How much material do we use to send a package? Too much. Does recycling help? Yes – but not really. Packaging material often accumulates as waste, contributing to its own "polluting weight." To solve our packaging dilemma, Finland came up with RePack: a "circular" solution for the reuse of material.

Learn more about RePack in Eni's new Energy Superfacts series.

A steady increase of violence in the Sahel region of Africa over the past eight years has imposed fear and hardship on millions of the people who live there. It has also pushed the governments of Sahel countries to work together to fight terrorists.

The region's troubles have also captured the attention of European leaders, who worry that if instability there continues, it could generate a movement of migrants that might well dwarf the EU refugee crisis of 2015-2016.

But is Europe helping to make things better?

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Ian Bremmer's QuickTake:

It's Monday, coronavirus still going on. Plenty to talk about.

I mean, I guess the biggest news in the United States is the fact that we still don't have any stimulus going forward. I mean, now, keep in mind, this is on the back of an exceptionally strong initial US economic response, over 10% of GDP, ensuring relief for small businesses, for big corporations, and most importantly, for everyday American citizens, many of whom, large double digit numbers, lost their jobs, a lot of whom lost them permanently but didn't have to worry, at least in the near term, because they were getting cash from the government. Is that going to continue?

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Lebanon's government resigns: Lebanon's government resigned on Monday over last week's twin explosions at Beirut's port, which killed at least 160 people and shattered much of the city's downtown areas. After promising a thorough investigation into why dangerous explosives were stored at the port so close to civilian areas, Prime Minister Hassan Diab said he would step down in solidarity with the people." The people in question are furious. Thousands of Lebanese have taken to the streets in recent days demanding "revolution" and the resignation of a political class whose corruption and mismanagement had plunged the country into economic ruin even before last week's blasts. The international community, meanwhile, held a conference on Sunday and pledged $300 million in humanitarian aid to rebuild battered Beirut, with aid distribution to be coordinated by the UN. But the attendees, which included US President Donald Trump, the European Union, and the Gulf Arab states, said that the funds would not be released until the Lebanese government reforms its bloated, inefficient, and corrupt public sector. So far, Beirut's power brokers have resisted change. As rage on the streets intensifies — with angry protesters swarming the city center and setting public property and government buildings ablaze even after cabinet members resigned — it remains unclear who will run Lebanon going forward and guide the country's rebuilding process.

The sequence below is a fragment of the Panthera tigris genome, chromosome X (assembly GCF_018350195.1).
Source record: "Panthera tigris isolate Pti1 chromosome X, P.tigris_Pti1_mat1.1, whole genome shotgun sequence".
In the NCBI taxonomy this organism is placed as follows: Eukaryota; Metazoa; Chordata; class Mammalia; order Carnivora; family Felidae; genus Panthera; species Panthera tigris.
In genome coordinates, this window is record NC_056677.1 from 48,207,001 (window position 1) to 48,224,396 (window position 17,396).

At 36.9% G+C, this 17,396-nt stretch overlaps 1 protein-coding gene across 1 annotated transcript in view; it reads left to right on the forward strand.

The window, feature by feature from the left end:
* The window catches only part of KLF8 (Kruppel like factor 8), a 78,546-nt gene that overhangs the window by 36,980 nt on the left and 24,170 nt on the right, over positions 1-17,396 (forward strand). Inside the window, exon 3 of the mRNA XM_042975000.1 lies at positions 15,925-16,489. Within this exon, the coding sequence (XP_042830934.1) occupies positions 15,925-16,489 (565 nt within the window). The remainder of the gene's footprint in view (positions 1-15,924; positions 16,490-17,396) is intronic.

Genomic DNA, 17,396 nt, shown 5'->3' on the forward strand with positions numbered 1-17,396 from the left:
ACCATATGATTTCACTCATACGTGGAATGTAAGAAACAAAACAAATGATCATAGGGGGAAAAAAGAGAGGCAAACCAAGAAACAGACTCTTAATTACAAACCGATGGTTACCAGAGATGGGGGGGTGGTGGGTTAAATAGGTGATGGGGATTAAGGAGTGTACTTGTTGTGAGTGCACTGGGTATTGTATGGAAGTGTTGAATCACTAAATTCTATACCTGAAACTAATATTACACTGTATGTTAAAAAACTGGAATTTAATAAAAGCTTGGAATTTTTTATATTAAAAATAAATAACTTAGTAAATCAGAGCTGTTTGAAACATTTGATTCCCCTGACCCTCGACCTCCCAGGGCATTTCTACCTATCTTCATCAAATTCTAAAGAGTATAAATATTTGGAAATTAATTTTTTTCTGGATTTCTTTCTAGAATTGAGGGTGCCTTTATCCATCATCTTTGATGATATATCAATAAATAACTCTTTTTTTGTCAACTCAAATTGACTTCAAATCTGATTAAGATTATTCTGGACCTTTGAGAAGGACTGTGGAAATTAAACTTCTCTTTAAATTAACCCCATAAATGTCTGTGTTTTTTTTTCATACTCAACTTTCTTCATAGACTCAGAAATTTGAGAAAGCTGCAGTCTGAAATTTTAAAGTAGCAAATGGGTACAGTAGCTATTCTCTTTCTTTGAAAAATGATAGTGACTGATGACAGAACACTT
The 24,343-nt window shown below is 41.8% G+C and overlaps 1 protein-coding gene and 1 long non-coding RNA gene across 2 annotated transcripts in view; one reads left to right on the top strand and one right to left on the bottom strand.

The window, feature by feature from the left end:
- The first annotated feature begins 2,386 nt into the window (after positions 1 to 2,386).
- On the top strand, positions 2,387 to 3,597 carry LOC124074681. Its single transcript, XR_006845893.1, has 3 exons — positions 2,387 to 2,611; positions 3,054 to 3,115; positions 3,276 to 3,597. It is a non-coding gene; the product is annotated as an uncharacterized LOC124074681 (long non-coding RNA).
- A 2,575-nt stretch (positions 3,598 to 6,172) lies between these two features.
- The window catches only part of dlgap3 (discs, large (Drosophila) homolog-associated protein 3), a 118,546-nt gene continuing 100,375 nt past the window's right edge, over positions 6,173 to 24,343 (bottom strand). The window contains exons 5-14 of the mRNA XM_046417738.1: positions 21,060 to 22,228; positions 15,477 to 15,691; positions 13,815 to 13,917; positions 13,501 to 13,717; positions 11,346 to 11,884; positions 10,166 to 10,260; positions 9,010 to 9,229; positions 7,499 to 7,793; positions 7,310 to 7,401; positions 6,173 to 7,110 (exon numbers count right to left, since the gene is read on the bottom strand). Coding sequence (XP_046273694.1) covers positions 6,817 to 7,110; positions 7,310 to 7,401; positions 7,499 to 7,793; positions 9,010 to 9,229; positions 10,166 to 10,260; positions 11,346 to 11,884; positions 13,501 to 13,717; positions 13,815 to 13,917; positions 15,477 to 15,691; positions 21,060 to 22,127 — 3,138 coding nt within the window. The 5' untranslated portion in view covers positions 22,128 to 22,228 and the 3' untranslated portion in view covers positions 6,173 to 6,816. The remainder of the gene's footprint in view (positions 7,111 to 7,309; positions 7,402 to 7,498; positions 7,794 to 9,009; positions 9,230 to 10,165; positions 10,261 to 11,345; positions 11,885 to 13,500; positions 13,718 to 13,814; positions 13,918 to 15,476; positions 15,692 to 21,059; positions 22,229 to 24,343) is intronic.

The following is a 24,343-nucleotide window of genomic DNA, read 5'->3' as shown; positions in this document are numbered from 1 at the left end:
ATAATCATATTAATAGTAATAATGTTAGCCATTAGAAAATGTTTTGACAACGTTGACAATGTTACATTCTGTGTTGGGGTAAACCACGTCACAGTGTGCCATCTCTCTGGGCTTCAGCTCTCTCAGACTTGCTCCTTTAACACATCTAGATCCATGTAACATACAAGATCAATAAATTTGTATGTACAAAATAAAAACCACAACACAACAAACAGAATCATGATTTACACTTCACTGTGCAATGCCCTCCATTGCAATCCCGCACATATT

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"There have been more than 500 deaths of healthcare workers that we know of in this country and more than 80,000 infections of healthcare workers … These are mind-boggling numbers." Former CDC director Dr. Frieden on how the United States is failing the heroes who are fighting COVID-19 on the frontlines. The fact that many still don't have access to basic personal protective equipment this far into the public health crisis is not just unacceptable. It's a symptom of how deeply flawed our healthcare system is as a whole.